Part of the1935 USGS 7.5' quadrangle map of Cahokia area illustrating the absence of significant topographic relief of the American Bottom.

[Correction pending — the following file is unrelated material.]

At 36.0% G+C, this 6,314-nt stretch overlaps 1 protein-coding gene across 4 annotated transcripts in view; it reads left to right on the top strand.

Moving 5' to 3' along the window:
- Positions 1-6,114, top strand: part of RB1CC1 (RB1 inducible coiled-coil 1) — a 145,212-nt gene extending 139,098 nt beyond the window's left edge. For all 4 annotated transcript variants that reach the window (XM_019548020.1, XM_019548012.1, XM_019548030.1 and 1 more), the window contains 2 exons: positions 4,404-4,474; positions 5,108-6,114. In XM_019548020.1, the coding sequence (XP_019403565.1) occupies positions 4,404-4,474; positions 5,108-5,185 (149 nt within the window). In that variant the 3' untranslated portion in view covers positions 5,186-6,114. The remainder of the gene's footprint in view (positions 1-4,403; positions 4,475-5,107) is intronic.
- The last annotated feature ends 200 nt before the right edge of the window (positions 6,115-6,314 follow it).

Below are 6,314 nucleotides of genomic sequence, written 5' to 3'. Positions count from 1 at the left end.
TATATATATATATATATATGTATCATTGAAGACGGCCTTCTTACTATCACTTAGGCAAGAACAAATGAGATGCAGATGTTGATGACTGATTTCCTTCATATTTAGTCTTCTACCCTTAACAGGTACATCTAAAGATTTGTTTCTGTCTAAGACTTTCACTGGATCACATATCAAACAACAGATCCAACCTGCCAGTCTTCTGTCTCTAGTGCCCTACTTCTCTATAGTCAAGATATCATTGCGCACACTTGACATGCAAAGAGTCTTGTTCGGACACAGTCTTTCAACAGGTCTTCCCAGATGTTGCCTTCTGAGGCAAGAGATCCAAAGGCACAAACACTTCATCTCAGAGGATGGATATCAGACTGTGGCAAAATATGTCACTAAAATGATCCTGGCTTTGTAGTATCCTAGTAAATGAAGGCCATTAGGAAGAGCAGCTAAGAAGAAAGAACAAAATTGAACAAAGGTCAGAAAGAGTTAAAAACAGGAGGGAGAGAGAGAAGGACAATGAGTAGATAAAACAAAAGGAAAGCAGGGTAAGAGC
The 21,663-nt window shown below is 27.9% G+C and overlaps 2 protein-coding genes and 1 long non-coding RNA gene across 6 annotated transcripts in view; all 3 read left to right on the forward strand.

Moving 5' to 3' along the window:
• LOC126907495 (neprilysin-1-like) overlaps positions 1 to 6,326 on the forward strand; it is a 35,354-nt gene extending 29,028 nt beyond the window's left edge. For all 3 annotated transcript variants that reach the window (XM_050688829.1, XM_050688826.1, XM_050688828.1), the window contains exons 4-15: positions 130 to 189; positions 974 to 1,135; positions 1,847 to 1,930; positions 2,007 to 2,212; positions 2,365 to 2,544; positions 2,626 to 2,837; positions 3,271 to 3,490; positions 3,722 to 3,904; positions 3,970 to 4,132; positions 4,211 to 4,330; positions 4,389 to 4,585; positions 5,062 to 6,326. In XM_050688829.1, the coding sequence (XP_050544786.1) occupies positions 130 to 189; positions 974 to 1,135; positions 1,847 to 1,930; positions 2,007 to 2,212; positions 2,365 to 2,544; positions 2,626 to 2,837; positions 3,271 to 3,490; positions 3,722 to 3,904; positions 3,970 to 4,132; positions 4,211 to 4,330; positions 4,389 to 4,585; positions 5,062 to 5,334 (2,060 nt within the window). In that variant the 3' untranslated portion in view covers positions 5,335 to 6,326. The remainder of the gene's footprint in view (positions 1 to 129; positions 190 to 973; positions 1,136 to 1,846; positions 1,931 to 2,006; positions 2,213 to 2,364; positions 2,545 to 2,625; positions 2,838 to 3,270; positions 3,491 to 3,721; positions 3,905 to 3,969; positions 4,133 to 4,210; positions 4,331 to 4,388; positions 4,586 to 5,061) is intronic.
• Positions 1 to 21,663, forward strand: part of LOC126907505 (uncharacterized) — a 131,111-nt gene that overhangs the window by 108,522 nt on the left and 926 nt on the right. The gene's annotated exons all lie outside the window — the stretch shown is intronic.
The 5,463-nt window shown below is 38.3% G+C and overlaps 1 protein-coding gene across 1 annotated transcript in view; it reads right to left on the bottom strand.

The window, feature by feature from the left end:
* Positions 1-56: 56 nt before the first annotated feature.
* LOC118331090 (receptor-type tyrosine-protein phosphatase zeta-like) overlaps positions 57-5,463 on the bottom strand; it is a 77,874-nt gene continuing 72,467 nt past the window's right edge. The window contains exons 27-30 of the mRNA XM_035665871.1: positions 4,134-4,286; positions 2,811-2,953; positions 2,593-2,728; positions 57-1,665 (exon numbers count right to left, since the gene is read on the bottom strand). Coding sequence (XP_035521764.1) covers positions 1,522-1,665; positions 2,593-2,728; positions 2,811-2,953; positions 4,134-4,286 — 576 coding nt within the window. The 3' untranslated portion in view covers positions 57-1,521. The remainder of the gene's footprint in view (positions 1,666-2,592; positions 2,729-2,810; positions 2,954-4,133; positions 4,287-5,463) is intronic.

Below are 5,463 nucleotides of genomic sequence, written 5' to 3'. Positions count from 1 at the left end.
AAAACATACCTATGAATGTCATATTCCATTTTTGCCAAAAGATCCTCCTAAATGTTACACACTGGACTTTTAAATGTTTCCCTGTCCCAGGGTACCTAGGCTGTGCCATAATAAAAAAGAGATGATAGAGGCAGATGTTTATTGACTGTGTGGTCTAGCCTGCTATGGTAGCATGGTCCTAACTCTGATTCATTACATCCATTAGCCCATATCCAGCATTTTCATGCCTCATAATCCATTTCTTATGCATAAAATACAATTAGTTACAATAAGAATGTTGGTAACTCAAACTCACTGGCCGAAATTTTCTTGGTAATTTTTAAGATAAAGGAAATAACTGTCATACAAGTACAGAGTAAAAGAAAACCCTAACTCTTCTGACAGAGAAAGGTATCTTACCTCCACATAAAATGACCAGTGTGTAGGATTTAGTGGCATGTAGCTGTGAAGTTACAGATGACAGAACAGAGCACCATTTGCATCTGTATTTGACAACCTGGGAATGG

|Topographic relief, however slight, is particularly important in influencing the plants that grow at specific floodplain locations. This is because (a) elevation effects a plant's roots distance to the water table, (b) minor changes in elevation have considerable impact on a location's likelihood of flooding, and (c) the time it takes for it to drain after a flood. Hydrophytic (water-tolerant) plants can survive and even thrive in places subject to frequent flooding. Plants requiring better drained soils are found on the slightly elevated ridges, but even here, periodic flooding will temporarily destroy plant and animal communities and create conditions suitable for occasional invasion of hydrophytic species. Then through time, habitats change as soils drain and conditions improve for plants and animals prefering drier conditions. In this manner, both annual and catastrophic flooding maintain habitat diversity and biological productivity in the American Bottom.|
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